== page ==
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Mt. St. Helens EruptionVolcanoes are windows into the interior of the Earth. Through subtle changes and dramatic explosions, they intrigue scientists and often strike fear into societies. Lava flows, pyroclastic flows, and lahars pose great risk to those living in the proximity of a volcano, while large explosive eruptions can affect the entire planet by filling the atmosphere with ash and sulfate particles thereby modify the global climate. We are entering a period of rapid growth in our understanding of volcanoes as we integrate a broader variety of measurements of volcanic behavior and develop new observational tools.

ESE investigators have pioneered, advanced, and refined techniques for measuring volcanogenic ground deformation, temperature anomalies, gas emissions, and aerosol clouds from space. Working with colleagues in the USGS, NWS, and FAA, as well as international partners, NASA plans to accomplish such milestones as a dynamic global inventory of volcanic activity and an improved volcanic activity warning system.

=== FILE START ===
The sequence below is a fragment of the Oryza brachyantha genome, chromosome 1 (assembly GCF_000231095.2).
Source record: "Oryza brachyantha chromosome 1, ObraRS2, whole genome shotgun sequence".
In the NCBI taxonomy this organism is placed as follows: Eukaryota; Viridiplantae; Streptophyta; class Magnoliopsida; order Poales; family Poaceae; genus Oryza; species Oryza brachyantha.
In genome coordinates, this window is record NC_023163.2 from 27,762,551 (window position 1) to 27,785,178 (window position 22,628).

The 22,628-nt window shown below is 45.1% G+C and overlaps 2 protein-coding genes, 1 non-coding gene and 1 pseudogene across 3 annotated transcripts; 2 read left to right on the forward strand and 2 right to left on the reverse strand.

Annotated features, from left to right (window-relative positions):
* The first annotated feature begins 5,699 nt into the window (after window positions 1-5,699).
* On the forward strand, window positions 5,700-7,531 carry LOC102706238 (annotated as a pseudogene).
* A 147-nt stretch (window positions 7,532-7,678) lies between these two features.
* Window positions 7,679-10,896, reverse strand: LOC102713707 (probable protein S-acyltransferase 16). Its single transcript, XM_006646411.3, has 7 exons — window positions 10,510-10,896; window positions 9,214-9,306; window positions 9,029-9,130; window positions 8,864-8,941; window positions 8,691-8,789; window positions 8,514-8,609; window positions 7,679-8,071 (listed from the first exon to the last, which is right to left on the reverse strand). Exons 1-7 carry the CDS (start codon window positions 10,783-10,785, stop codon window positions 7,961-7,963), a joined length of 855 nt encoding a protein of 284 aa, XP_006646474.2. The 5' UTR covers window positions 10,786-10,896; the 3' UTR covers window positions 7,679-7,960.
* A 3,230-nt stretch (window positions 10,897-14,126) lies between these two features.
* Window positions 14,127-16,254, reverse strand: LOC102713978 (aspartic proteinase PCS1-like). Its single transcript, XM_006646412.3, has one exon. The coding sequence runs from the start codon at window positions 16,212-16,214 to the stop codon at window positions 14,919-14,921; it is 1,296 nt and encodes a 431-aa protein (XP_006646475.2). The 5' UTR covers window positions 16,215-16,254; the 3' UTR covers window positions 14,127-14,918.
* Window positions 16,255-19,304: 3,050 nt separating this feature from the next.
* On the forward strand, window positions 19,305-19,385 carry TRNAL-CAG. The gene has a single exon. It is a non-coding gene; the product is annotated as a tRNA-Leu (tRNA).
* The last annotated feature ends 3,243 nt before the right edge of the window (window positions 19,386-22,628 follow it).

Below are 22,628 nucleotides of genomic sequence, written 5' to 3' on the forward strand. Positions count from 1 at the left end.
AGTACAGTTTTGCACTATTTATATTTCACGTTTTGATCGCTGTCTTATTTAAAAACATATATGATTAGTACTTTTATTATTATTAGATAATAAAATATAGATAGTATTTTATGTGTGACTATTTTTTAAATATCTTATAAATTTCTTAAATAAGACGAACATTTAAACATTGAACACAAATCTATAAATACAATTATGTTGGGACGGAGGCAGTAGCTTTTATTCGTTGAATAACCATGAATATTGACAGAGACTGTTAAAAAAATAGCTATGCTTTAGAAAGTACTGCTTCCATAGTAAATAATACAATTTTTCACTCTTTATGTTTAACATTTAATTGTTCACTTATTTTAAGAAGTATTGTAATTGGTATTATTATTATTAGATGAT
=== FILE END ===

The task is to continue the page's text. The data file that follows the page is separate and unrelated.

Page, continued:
The benefits for the nation are myriad. Some examples are hazard mitigation due to improved volcanic activity warnings, advanced planning for effects on populations near volcanically active regions, and detection of ash and plume products to provide warnings for airlines.

Scientific challenges   Updates on active volcanoes
Effect on society   Global map of volcanoes
NASA's applications   Integrated Solid Earth Science Program
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